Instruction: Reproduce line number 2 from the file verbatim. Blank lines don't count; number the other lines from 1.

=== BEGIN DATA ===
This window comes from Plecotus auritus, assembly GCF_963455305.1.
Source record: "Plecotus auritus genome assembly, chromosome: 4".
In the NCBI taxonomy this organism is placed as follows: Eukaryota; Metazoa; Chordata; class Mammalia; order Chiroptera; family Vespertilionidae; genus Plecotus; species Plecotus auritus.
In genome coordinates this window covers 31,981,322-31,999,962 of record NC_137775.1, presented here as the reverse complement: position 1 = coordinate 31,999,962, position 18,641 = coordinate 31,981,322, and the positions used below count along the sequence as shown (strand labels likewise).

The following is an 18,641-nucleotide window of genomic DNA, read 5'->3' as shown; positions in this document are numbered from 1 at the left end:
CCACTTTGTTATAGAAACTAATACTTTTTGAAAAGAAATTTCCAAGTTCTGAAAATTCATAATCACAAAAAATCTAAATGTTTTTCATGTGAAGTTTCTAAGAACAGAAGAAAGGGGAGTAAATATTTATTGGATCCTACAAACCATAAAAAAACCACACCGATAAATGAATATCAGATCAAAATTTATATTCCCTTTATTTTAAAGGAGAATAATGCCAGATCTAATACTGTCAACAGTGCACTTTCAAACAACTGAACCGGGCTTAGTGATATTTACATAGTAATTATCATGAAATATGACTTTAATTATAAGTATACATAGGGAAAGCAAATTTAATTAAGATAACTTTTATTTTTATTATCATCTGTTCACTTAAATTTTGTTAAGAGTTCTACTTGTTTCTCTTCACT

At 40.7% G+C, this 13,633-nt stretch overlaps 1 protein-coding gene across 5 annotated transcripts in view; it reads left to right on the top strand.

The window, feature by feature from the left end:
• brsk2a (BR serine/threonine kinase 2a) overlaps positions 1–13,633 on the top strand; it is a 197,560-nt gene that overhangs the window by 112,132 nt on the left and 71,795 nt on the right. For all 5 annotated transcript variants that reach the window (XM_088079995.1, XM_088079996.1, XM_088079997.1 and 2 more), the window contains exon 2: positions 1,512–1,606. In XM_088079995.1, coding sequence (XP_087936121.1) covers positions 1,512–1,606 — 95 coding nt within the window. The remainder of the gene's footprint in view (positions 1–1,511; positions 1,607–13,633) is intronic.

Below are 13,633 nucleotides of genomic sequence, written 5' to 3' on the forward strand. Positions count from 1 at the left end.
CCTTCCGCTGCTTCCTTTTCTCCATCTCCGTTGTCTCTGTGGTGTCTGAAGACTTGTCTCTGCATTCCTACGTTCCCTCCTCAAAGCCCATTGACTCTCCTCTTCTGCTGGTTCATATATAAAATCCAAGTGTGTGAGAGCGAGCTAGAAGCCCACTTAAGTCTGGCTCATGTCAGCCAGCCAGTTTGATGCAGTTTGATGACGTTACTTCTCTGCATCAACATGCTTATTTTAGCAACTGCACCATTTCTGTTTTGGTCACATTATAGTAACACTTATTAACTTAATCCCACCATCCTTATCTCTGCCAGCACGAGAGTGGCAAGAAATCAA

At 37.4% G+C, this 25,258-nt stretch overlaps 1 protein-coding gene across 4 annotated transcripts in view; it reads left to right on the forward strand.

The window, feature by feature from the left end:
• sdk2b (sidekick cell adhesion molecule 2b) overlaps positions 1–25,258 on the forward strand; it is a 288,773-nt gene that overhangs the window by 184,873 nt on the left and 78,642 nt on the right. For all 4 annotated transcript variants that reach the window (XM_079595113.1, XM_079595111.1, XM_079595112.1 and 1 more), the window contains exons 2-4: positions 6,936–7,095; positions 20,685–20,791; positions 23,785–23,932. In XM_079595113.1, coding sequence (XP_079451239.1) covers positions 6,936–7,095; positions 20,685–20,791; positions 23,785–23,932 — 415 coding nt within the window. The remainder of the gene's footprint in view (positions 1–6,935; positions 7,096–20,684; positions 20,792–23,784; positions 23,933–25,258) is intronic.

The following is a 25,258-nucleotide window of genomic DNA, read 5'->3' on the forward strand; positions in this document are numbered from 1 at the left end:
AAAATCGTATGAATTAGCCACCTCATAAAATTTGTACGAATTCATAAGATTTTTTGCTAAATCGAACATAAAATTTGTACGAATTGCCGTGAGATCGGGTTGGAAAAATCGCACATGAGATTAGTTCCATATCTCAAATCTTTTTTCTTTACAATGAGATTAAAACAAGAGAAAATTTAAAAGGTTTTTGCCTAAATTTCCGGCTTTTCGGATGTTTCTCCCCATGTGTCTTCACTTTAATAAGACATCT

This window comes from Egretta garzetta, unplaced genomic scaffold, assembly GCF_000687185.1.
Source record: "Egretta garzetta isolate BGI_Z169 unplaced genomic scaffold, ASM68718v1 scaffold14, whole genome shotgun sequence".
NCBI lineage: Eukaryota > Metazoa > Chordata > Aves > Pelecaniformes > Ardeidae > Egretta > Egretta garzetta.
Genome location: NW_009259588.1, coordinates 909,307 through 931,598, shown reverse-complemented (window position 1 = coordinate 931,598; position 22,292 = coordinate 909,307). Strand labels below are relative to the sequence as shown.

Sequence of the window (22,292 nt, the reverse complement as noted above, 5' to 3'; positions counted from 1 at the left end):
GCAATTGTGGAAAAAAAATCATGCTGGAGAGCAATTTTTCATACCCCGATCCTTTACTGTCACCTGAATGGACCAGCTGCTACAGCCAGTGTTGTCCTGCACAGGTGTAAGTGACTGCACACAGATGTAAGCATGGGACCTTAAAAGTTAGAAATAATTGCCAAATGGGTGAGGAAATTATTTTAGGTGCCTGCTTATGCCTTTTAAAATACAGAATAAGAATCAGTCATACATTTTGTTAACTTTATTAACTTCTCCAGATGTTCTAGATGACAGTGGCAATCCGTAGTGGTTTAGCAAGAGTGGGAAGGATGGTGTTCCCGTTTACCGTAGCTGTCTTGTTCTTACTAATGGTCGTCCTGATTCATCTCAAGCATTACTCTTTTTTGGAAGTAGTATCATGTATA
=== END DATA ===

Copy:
Source record: "Plecotus auritus genome assembly, chromosome: 4".